SMC stands for system management controller, and sometimes resetting it can solve problems with startup.

          Intel-based Mac

          The process is different for desktop and notebook Mac computers.

          Desktop Mac

          1. Shut down your Mac.
          2. Disconnect the power cord and wait 15 seconds.
          3. Reconnect the power cord and wait another five seconds.
          4. Power up your Mac.

          Laptop with T2 security chip

          1. Shut down your Mac.
          2. Press and hold the power button for 10 seconds, then release it.
          3. Press the power button again to start up your Mac.

          Laptop without T2 security chip

          1. Shut down your Mac and unplug the power cord.
          2. Press and hold Shift-Option-Control onto the left of the built-0in keyboard and press the power button.
          3. Hold all the keys down for 10 seconds, then release them.
          4. Connect your power cable and bait your Mac normally.

          If you have an older Mac with a removable battery, reset the SMC by powering off, unplugging, removing the battery, pressing the power key, and holding it for five seconds. Then replace the battery and power cable and start up as usual.

          Mac with Apple silicon

          Mac with Apple silicon, like the M1, M1 Max, or M2, don’t have a system management controller.

          How to run maintenance on your Mac

          It’s a good idea to run regular maintenance on your Mac to prevent problems from occurring. The easiest way to do that is to use a very handy tool called CleanMyMac X. It can free up RAM, run regular maintenance scripts, repair disk permissions, and more. It’s notarized by Apple and has a free version — you can download it here.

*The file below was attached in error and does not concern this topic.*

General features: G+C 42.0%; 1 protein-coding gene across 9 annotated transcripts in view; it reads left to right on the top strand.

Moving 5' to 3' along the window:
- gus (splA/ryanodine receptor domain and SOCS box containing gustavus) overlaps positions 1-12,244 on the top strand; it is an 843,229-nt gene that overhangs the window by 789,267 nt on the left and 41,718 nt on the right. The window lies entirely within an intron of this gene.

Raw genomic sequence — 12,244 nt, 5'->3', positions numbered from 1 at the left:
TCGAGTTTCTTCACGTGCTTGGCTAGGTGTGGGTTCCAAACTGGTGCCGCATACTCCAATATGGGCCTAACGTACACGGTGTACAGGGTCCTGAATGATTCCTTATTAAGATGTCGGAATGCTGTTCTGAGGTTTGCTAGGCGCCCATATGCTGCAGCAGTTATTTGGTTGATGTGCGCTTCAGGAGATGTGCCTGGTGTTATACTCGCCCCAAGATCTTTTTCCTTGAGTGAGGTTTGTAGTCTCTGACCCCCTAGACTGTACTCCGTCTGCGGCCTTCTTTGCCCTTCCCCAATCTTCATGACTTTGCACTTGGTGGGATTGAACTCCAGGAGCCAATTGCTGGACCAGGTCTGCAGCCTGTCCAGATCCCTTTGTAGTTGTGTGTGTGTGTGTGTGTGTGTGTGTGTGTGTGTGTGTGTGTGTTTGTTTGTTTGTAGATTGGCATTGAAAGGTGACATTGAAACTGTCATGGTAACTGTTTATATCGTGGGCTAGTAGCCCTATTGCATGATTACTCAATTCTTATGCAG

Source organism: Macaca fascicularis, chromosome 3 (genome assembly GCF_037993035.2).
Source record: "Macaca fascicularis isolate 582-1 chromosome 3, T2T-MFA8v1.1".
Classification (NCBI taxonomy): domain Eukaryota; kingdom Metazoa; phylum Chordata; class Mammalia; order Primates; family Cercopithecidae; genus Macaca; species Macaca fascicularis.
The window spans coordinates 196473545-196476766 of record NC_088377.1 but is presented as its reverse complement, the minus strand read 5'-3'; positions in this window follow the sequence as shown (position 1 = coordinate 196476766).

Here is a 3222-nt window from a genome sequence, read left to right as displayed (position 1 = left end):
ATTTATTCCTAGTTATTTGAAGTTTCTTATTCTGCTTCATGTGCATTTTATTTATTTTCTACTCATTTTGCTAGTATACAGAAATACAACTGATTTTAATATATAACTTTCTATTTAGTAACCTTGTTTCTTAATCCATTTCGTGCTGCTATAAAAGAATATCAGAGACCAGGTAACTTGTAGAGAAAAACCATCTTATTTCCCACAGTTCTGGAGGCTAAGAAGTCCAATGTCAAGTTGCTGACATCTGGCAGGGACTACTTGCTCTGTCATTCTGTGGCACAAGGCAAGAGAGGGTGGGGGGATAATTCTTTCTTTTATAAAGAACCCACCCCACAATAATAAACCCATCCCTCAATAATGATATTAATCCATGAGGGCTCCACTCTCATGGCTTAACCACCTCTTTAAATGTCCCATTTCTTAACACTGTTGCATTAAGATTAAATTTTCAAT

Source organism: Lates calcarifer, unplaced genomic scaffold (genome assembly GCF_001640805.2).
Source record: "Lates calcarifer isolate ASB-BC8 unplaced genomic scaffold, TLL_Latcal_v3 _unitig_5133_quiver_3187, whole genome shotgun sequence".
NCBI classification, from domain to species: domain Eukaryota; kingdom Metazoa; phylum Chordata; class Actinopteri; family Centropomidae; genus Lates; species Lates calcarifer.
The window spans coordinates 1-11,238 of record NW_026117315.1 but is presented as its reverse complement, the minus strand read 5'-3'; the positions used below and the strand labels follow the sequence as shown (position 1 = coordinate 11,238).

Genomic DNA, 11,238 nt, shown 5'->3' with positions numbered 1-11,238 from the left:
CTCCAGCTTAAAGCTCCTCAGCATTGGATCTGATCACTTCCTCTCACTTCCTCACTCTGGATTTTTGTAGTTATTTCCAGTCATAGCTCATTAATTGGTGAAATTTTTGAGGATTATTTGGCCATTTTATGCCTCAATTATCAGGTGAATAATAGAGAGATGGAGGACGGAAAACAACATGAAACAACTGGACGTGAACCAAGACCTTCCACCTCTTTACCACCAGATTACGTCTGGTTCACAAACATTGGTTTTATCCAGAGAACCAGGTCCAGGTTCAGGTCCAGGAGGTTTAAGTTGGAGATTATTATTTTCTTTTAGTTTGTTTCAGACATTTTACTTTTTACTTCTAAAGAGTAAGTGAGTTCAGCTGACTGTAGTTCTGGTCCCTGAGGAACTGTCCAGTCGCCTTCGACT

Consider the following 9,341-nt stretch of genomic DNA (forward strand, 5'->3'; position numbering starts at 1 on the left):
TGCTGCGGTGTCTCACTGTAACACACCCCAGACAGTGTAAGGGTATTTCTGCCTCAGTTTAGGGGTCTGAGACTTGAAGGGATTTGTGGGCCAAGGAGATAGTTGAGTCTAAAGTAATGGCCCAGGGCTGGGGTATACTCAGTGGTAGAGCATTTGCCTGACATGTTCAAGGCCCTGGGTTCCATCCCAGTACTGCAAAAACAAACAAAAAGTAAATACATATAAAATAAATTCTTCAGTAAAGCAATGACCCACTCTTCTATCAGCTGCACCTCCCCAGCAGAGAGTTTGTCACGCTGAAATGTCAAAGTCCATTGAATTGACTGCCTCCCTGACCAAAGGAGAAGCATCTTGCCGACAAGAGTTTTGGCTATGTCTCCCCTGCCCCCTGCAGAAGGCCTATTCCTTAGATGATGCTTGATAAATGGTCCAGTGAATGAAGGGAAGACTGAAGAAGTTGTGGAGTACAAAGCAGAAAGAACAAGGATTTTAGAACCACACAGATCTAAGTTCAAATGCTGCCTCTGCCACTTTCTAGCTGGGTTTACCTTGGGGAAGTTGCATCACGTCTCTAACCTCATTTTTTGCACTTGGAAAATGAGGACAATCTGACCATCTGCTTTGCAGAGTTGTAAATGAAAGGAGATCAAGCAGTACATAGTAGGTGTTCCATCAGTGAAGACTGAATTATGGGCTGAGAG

Free up Mac RAM with CleanMyMacX

          Here’s how to use CleanMyMac X to run regular maintenance:

          1. Launch CleanMyMac X.
          2. Choose Maintenance in CleanMyMac X’s sidebar.
          3. Check the circle next to Free Up RAM and Run Maintenance Scripts.
          4. Press Run.

          If you want to run other maintenance routines simultaneously, just check the circles next to them before you press Run.

          How to fix three long beeps, three short beeps, then three long beeps again

          When you hear this pattern of beeps, it means your Mac has detected a problem with its firmware and is restoring it. All you need to do is wait for it to finish, and it will startup normally. You can manually revive or restore the firmware on a Mac with Apple silicon using a USB-C cable to connect it to another Mac and Apple’s Configurator 2. You can find details on how to do it on Apple’s website.

          Three beeps when your Mac starts up indicate a problem with firmware or RAM. You can often fix it quite easily, but if the problem is a hardware one with the RAM modules themselves, you may need to take your Mac to an authorized service center or Genius Bar.

          Laptop with CleanMyMac
          CleanMyMac X

          Your Mac. As good as new.